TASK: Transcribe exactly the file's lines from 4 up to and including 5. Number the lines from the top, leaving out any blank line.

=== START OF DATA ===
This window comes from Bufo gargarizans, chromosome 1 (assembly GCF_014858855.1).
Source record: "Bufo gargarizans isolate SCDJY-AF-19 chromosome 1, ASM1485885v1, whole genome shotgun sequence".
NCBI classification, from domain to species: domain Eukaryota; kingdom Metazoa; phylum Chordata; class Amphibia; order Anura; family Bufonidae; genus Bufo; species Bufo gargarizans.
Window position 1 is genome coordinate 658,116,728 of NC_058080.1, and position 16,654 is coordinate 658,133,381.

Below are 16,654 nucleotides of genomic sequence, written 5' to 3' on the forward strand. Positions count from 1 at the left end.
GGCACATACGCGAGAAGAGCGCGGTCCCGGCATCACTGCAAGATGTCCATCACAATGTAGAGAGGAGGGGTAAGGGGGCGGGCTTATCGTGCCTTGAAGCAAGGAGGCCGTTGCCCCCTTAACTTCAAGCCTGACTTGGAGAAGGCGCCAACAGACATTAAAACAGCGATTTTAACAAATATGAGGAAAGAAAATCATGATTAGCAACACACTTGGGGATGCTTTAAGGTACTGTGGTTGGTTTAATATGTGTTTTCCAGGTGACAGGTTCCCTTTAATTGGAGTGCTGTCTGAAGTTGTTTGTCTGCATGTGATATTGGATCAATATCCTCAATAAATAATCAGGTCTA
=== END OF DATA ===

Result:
Window position 1 is genome coordinate 658,116,728 of NC_058080.1, and position 16,654 is coordinate 658,133,381.

Below are 16,654 nucleotides of genomic sequence, written 5' to 3' on the forward strand. Positions count from 1 at the left end.